This corner restaurant is a good economical choice, popular with a mix of foreigners and locals. The expansive, but strictly Thai menu shows English names and photos and so makes Suda a good place to explore the cuisine a bit. The quality of the recipes isn't earthshattering but it isn't bad either and the restaurant has a loyal fan base. Bright orange plastic chairs spill out onto the walk and tables fill up quickly at night. Beer is served as is whiskey, but only the Thai version. The assorted bottles stored around the joint are actually left there by customers who come back regularly to keep working on them. Suda's convenient location just off Sukhumvit Road under the Asoke SkyTrain station doesn't hurt either. read more about Suda

Cheap Charlie's

Cheap Charlie's

  • Sukhumvit Soi 11
  • tel:+66 2 253 4648
  • Bangkok, 10110

Is it a bar or an alley? Who can be sure? A rope and marks on the pavement show where the fun begins at this standing-room only watering hole in Sukhumvit Soi 11. Decorated with loads of odd items from water buffalo skulls and tortoise shells to strings of colored lights, Charlie's is an eye-catcher. The drink prices live up to the name and this makes a great warm up for the pricey high-society Bed Supper Club down the street. Or better yet, skip the dress codes and just stay for the convivial crowd here. Street vendors and nearby restaurants can take care of your munchies. The BTS SkyTrain Nana station is just around the corner.
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Barn Thai Guest House

Barn Thai Guest House

  • 27 Trok Mayom Chakkrapong Road
  • tel:66 0 2 281 9041
  • Bangkok, 10200
Watana Mansion

Watana Mansion

  • 209 Soi 17, Ratchadapiskek Road
  • Din Daeng
  • tel:66 2 275 0110
  • Visit website
  • Bangkok, 10110
Lumphini Park

Lumphini Park

  • Entrances on Rama IV Road, Sarasin Road, Wireless Road and Ratchadamri Road
  • tel:+66 2 694 1222 (Tourism Authority of Thailand)
  • Visit website
  • Bangkok, 10330

Smack in the heart of the city lies Lumphini Park, an oasis of nature within bustling Bangkok. The first of its kind in Bangkok, plans for the public park began in 1925. Lumphini Park is named after the Buddha's birthplace and covers approximately 58 hectares, gracing the city with greenery and waterways for picnics, pick-up sports and paddleboat rides. Early mornings are unforgettable: hordes of fitness group regulars engage in synchronized aerobics, while others jog peacefully and practice tai chi. Lumphini Park is a great place to take a timeout during a long day of sightseeing. read more about Lumphini Park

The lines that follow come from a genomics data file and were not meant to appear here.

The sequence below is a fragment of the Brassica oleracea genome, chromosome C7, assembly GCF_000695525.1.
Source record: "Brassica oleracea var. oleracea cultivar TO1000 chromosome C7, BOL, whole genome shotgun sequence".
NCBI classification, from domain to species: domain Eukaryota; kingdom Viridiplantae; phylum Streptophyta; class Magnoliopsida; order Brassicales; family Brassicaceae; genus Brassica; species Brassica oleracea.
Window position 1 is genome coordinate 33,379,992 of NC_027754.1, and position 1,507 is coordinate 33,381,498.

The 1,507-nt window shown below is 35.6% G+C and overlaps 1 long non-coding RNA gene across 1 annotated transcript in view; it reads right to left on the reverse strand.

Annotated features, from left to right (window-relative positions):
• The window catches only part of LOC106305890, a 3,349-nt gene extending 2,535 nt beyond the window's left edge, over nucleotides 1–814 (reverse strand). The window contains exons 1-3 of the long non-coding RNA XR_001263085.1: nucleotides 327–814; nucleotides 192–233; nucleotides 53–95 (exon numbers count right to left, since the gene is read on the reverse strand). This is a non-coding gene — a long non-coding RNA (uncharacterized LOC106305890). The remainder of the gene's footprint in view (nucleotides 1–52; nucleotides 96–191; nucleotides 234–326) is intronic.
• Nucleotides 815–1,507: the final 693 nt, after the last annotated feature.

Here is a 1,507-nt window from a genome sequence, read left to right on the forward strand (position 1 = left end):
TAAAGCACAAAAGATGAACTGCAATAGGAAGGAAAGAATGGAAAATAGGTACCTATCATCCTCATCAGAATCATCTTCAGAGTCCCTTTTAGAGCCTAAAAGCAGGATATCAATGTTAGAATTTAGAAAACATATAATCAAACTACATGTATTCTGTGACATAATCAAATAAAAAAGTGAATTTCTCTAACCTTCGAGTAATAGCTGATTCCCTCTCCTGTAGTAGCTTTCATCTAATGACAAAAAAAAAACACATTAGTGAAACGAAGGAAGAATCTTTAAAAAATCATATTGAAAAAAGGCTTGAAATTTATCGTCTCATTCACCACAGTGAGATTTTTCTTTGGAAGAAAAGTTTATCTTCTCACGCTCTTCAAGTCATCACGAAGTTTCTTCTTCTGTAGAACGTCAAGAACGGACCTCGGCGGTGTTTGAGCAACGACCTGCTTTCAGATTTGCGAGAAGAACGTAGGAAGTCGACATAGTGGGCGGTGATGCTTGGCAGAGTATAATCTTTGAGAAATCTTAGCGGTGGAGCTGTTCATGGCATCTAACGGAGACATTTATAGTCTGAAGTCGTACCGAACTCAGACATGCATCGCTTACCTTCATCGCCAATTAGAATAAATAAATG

Wat Traimit (Golden Buddha)

Wat Traimit (Golden Buddha)

  • Traimit Road
  • Chinatown
  • tel:+66 (0) 2 623 3329 - 30
  • Visit website
  • Bangkok, 10100

It's not every day you get to see a World Record worthy of the Guinness Book. Known in Thai as Phra Buddha Maha Suwanna Patimakorn, the Golden Buddha weighs 5.5 tons making it the world's most valuable (money-wise) sacred object. Amazingly the 13th century Sukothai-style statue spent centuries hidden under a layer of lacquered plaster which King Rama III ordered to disguise it when he moved it to Bangkok. An accidental crack in 1955 revealed the solid gold interior. The three-meter tall statue in the Subduing Mara, Calling the Earth to Witness posture occupies the fourth level of a somewhat pyramid-like shrine inside Wat Traimit. Entry to the temple is free and it is open daily from 8 a.m. to 5 p.m. However, for foreigners there is a 40-baht fee to see the massive gold Buddha image. On the third floor is an exhibit telling the history of the statue and its move to Bangkok.

The second floor is home to the Yaowarat Chinatown Heritage Center. Both exhibits are closed Mondays but otherwise follow the hours of the temple. Wat Traimit and the Golden Buddha should be the first stop on an exploration of Bangkok's Chinatown.